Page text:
Awesome

At the Atlantic, Matthew Hutson summarizes recent research on the psychology of awe. The executive summary: Awe is good for you.

Psychologists have described awe as the experience of encountering something so vast—in size, skill, beauty, intensity, etc.—that we struggle to comprehend it and may even adjust our worldview to accommodate it. A waterfall might inspire awe; so could childbirth, or a scene of devastation. [1] Even if awe’s source is terrestrial, its outcome can be spiritual. In one set of studies, watching nature videos induced awe, which in turn reduced tolerance for uncertainty, which led to stronger belief in God or the supernatural. People have different ways of making sense of vastness. In another study, awe reduced belief in science among religious people. For the nonreligious, awe increased belief in evolution as an orderly versus random process.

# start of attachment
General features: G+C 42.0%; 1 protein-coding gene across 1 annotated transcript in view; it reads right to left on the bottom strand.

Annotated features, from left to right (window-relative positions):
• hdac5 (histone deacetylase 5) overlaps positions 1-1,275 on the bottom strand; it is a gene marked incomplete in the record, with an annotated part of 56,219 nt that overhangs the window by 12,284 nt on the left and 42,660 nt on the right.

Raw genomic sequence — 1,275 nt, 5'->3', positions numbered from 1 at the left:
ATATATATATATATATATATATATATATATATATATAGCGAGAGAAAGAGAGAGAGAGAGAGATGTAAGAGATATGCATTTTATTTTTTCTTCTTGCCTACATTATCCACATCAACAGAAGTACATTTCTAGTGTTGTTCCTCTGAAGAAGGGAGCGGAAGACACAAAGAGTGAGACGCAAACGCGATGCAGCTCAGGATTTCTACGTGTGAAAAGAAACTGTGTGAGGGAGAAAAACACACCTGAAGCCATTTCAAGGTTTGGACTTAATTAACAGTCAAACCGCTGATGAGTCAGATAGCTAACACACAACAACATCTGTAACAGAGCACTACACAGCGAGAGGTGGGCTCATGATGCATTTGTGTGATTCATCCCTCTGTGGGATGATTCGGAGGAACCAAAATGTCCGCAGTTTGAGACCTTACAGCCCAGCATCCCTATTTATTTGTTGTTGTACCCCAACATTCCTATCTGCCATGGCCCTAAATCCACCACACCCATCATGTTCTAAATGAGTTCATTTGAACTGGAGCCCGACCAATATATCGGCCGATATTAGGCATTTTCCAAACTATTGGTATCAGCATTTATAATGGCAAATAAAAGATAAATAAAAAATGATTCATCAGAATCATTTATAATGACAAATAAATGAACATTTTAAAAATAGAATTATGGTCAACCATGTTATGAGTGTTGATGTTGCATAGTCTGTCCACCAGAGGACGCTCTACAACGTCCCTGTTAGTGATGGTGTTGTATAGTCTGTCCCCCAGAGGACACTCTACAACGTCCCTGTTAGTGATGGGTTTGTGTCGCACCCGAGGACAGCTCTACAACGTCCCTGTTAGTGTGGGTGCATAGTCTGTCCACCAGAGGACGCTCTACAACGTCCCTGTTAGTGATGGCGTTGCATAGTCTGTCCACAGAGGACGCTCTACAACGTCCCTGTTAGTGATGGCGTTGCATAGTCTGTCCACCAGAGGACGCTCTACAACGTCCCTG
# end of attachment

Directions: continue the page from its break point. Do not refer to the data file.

Awe “expands our worldview, it shrinks our ego. Awe makes spiritual and religious people feel a greater sense of oneness with others.” It “shapes our sense of time. One series of studies found that awe made time feel more plentiful, which increased life satisfaction, willingness to donate time to charity, and preferences for experiences over material products.”

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